State high court rules Hanford initiative can stand even if part is unconstitutional
An initiative that bars the U.S. Department of Energy from sending any more waste to the Hanford nuclear site until all existing waste there is cleaned up can stand...
The Associated Press
YAKIMA — An initiative that bars the U.S. Department of Energy from sending any more waste to the Hanford nuclear site until all existing waste there is cleaned up can stand even if parts of it are later found to be unconstitutional, the state Supreme Court ruled today.
The federal government has sued in U.S. District Court, seeking to overturn Initiative 297 on grounds that it violates federal law governing nuclear waste and interstate commerce. The initiative has not been enforced pending resolution of the lawsuit.
The state, which is defending the initiative, had asked U.S. District Judge Alan McDonald in Yakima to allow the state Supreme Court to first decide how the measure should be interpreted.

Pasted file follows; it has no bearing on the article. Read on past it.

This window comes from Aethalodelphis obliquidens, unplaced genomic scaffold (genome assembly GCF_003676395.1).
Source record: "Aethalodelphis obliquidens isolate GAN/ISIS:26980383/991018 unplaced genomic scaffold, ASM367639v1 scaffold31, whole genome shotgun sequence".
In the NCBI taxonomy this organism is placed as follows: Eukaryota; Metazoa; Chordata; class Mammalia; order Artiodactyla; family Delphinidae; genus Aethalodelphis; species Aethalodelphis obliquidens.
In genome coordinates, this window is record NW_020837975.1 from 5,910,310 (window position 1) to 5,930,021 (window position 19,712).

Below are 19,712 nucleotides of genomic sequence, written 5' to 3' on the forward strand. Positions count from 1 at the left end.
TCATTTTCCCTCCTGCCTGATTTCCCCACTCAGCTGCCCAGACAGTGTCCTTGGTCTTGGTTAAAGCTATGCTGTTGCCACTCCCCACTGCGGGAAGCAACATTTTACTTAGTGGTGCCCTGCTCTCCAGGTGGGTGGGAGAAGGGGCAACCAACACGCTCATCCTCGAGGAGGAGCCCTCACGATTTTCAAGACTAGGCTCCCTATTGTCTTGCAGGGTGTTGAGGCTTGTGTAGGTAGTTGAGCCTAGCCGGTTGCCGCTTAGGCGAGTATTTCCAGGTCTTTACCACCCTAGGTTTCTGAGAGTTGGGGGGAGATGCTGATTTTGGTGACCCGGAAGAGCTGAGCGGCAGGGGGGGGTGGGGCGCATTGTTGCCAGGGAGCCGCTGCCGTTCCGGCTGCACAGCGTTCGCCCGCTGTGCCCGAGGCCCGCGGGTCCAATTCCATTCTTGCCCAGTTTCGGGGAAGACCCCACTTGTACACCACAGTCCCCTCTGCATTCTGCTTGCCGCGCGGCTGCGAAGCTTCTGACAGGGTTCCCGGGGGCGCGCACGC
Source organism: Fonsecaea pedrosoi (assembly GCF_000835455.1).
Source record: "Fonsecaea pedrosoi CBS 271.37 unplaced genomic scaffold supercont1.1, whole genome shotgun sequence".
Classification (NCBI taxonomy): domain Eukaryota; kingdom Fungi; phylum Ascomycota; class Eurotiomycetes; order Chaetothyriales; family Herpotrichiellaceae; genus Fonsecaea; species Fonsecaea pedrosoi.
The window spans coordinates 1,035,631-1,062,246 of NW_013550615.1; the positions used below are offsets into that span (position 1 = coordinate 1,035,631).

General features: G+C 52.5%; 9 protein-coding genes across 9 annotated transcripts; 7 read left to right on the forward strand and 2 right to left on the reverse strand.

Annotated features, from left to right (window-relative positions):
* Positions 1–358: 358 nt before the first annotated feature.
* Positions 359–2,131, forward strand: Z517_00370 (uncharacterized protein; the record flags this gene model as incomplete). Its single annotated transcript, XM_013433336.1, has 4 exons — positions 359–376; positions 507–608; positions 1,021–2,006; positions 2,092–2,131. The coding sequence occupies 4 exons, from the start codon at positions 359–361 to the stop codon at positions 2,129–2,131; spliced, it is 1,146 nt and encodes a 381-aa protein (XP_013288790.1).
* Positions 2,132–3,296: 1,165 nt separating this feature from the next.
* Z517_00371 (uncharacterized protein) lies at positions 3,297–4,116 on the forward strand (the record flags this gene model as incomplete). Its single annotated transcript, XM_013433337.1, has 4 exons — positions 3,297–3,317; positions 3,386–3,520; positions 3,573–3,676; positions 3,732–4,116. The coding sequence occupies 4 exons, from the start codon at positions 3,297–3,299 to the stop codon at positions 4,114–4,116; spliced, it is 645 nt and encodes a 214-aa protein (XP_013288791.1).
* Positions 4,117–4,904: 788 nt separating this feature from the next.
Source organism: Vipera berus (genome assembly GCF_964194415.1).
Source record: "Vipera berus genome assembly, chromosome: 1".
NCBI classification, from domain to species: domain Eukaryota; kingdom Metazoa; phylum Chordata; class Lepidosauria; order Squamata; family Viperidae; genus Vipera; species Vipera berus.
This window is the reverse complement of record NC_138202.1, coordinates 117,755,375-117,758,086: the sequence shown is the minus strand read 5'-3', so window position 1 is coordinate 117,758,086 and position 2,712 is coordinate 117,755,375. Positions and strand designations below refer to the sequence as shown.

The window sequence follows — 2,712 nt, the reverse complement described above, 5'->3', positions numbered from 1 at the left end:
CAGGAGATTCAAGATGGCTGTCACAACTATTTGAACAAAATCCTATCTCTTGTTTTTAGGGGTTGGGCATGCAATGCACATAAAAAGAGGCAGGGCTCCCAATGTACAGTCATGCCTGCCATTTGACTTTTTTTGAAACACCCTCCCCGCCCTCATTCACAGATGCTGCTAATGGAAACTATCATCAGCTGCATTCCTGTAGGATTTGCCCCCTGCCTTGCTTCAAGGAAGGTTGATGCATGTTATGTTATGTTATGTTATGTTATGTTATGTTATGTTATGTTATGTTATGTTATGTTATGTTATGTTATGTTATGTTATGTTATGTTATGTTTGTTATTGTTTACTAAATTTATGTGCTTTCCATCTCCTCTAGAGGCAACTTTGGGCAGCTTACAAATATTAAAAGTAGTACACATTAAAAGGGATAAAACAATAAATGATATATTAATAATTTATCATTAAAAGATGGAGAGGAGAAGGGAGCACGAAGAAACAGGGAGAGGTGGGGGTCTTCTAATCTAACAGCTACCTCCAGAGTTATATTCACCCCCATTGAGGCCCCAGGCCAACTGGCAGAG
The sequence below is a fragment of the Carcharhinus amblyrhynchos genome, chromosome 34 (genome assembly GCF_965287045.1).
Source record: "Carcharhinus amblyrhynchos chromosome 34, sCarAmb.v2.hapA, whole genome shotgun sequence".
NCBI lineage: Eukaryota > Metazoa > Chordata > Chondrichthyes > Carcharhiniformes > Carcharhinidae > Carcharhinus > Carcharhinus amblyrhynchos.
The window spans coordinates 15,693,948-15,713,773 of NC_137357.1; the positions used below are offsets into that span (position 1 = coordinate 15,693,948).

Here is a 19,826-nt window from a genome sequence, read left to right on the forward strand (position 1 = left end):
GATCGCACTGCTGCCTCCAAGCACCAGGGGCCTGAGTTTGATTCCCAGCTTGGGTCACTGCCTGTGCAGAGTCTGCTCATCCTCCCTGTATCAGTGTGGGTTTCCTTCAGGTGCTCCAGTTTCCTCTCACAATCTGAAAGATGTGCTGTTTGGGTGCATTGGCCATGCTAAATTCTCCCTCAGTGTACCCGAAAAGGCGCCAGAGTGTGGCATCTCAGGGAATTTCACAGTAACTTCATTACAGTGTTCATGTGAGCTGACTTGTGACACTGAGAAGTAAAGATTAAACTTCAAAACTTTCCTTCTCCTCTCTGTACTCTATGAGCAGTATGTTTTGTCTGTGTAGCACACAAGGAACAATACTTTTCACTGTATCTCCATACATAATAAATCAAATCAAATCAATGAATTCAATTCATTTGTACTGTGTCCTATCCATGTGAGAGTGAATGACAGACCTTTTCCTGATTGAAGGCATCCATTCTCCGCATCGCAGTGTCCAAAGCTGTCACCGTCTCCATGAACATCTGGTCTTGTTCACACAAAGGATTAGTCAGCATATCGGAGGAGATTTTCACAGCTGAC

Specifically, the state wanted its highest court to decide if the entire measure would be nullified if McDonald finds part of the initiative unconstitutional.
Citing previous case law, the court ruled that the parts of the initiative that are constitutional could be enacted even if other parts are found to be unconstitutional.
The state court did not decide whether I-297, or parts of it, are unconstitutional. The case now returns to Judge McDonald for a decision on that question.
At issue are the federal government's plans for disposing of waste from nuclear weapons production nationwide. The Energy Department chose Hanford to dispose of some mildly radioactive waste and mixed low-level waste, which is laced with chemicals.
The south-central Washington site also would serve as a packaging center for some transuranic waste before it is shipped elsewhere for long-term disposal. Transuranic waste is highly radioactive and can take thousands of years to decay to safe levels.
Waste shipments to the site had already been halted under another lawsuit.
Sam and Sara Lucchese create handmade pasta out of their kitchen-garage adjacent to their Ballard home. Here, they illustrate the final steps in making pappardelle pasta.